Indonesian president Joko “Jokowi” Widodo and his challenger Prabowo Subianto retook the stage for the fourth presidential debate. Just a few weeks before election day on April 17, Jokowi and Prabowo discussed the topics of ideology, foreign policy, defence, and administration.
We contacted four academics to provide analysis of the candidates’ plans and their answers to questions raised in the debate. We also asked them which candidates won with more solid arguments. According to them, the overall winner in this debate is Jokowi.
How is that different from indoctrination?
Yohanes Sulaiman, Lecturer in International Relations, Universitas Jendral Achmad Yani (UNJANI)
In general, this debate was an improvement from the previous debates. It was less boring and a bit unpredictable. Both candidates used the debate to launch counterattacks to each other’s negative campaign, while at the same time, they both threw new attack materials to the mix, while happily smiling at each other.
By the end of the night, one got the feeling that the debate was a waste of time in term of substance: nothing new was being offered to answer the problems facing Indonesia in security and foreign policy aspects. Unlike the 2014 Presidential debate, there was no real discussion on military policies and no new ideas in foreign policy, such as the Global Maritime Fulcrum, which was not mentioned at all.
From the start, Prabowo came out swinging, declaring that he was supporting Pancasila and a bit later in the question and answer section with Jokowi; he denounced the accusations that he was supporting an Islamic Caliphate and nicely asking if Jokowi agreed with those accusations. Instead of answering it, Jokowi pulled a “whataboutism” and stating that he was also accused of being a communist, and instead of getting riled, he simply ignored them and asked Prabowo to teach them by showing good examples.
And at the same time, the debate did not answer the main question: how to educate Pancasila without indoctrinating people. Neither Jokowi nor Prabowo answered the question. They played one-upmanship instead: “We should educate our children about Pancasila from the pre-school. No, it should be from early childhood education.” How is that different from indoctrination? Moreover, while “teaching them by example” is probably the best approach, in the end, that is the expected answer. Nobody is going to say openly to the public that they don’t want to teach Pancasila.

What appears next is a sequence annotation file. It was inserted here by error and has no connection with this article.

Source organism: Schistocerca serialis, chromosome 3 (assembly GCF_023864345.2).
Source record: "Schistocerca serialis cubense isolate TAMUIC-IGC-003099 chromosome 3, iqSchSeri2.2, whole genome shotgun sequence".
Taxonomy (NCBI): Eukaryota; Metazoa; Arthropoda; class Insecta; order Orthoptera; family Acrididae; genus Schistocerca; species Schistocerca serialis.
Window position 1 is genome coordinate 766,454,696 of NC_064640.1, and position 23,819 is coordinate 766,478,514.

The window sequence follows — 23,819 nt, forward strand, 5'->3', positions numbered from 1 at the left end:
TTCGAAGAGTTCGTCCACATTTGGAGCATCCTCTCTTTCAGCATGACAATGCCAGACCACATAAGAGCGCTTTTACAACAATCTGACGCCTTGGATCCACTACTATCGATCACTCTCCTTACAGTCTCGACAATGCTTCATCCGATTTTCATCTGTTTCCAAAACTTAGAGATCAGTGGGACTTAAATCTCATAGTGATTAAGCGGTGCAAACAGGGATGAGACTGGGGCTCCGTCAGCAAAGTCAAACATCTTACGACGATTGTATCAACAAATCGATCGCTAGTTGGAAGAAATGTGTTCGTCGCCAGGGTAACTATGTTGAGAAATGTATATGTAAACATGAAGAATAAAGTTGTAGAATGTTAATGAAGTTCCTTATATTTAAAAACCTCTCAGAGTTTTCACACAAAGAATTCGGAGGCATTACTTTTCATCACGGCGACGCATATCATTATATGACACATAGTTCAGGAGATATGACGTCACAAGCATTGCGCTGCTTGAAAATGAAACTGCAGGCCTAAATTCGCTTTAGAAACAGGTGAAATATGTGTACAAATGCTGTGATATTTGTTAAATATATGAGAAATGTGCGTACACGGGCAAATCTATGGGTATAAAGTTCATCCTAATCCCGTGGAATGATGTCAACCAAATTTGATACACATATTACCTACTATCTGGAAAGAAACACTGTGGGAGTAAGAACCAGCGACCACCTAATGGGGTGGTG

This debate would be excellent if both candidates were instead being asked about the growing popularity of the idea of an Islamic caliphate, and how to deal with it. So far it is an ideology that declares that every ill in the world could be solved by a caliphate. The people who support this idea, however, lacked in substance in telling how the caliphate works and how it could solve problems. They, instead, answer critics by denouncing their lack of faith. At the same time, according to a recent survey, more than a third of students of Islamic studies support caliphate. How to deal with this problem?
The government and the military are still more concerned regarding the threat from communism even though the ideology has been thoroughly discredited with the failure and collapse of communist regimes. So, why the complete fixation toward communist threat? That is a question that should have been asked.
Winner of this session: None
This session of the debate on ideology was a tie between Jokowi and Prabowo. While the losers were the general public for not getting the questions they deserve. But overall if we include the other topic sessions, Jokowi won–by points, no knock out blow. While more entertaining than Jokowi, Prabowo’s attacks were too general, lacking in substance, and thus Jokowi managed to swat them down easily.
Candidates skip over fundamental issues on bureaucratic reform
Wahyudi Kumorotomo, Professor of Masters in Public Administration, Gadjah Mada University
Unlike the second debate (February 17) when Jokowi went on offence and attacked Prabowo over land ownership of hundreds of thousands of hectares in East Kalimantan and Aceh, in this debate Prabowo attacked Jokowi.
Prabowo repeatedly criticised the Jokowi government for allowing foreign entities to own assets and control investments. He also slammed the high level of corruption by regional heads which resulted in a large leak of state money, and many sycophants within the government system.
But this debate did not touch on a number of other issues that are quite fundamental in reforming the public bureaucracy in Indonesia. The acute problem is, for example, the poor recruitment system of the state civil apparatus, the low professionalism in the public service, and the high level of irregularities and corruption among government officials.
It is difficult to argue that political intervention that is too deep in public organisations (ministries and state institutions) is not the cause of the problem. Political interference does not only occur at the central level such as the influence of political parties in the placement of Echelon I officials in ministries whose ministers are from political parties. A similar thing also happened at the regional level. There have been former members of campaign teams entering the ranks of the regional government once the new governor or regent/mayor was elected.